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Understanding Your Insurance Plan: Usual, Customary & Reasonable Charges


When you sign up for health insurance – just like when you sign your auto or homeowner’s policies – you are entering into a contract with the insurance carrier. Regardless of whom your insurance carrier is or what type of insurance you have, you are subject to the terms of your policy. It is critical for you as the patient to understand the way your policy works so you can maximize your benefits and your coverage under the plan.

No matter what kind of health insurance plan you have, it is very important that you read your plan carefully. If you have any questions regarding any portion of your policy, refer to the phone number provided on your insurance card.

What Are UCR Charges?
Many patients are surprised to find themselves facing large out-of-pocket expenses even though they are "fully insured." Usual, Customary and Reasonable (UCR) charges are often one reason for this situation. UCR rates are established based on the geographic region in which you live and the specific service provided to you.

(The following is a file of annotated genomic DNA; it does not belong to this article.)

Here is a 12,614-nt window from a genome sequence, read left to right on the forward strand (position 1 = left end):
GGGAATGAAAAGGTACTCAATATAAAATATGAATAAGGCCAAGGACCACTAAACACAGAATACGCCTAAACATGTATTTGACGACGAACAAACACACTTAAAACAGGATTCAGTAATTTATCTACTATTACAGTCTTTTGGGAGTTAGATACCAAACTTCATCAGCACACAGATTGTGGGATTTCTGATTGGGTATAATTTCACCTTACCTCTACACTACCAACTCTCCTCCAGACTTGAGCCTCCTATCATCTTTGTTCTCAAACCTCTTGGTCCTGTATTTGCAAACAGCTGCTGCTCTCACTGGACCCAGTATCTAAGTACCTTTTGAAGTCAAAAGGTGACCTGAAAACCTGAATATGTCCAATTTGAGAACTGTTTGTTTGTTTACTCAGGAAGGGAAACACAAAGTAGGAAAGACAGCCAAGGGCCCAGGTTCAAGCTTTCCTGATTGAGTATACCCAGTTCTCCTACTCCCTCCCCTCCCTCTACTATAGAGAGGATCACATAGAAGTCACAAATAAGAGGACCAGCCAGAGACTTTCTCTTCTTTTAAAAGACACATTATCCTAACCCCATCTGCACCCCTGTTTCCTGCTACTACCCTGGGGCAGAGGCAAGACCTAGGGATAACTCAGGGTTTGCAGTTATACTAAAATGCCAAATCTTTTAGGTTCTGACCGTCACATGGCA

Terms associated with insurance billing:
Actual charges - the amounts charged by the physician for a specific service.
Allowable charges (UCR charges) - the amounts an insurance carrier is willing to pay for a specific service.
Co-payment - the amount a patient is required to pay for a visit/service to a physician/provider.
Co-insurance - the percentage a patient will be responsible to pay for a specific service as dictated by your plan document.

Network Providers and UCRs
Most health insurance policies covering Americans today use a specified "Network" of providers. Whether you have an HMO (Health Maintenance Organization), a PPO (Preferred Provider Organization), a POS (Point of Service)
or another variant of one of these plans, you generally have the most extensive
coverage when you visit a physician or medical facility that participates in your insurance carrier’s network.

These providers may include physicians, hospitals, out-patient diagnostic facilities, radiation therapy centers, out-patient infusion centers or any other provider of medical services. When you remain within your provider network, you are not responsible for UCR rates and charges.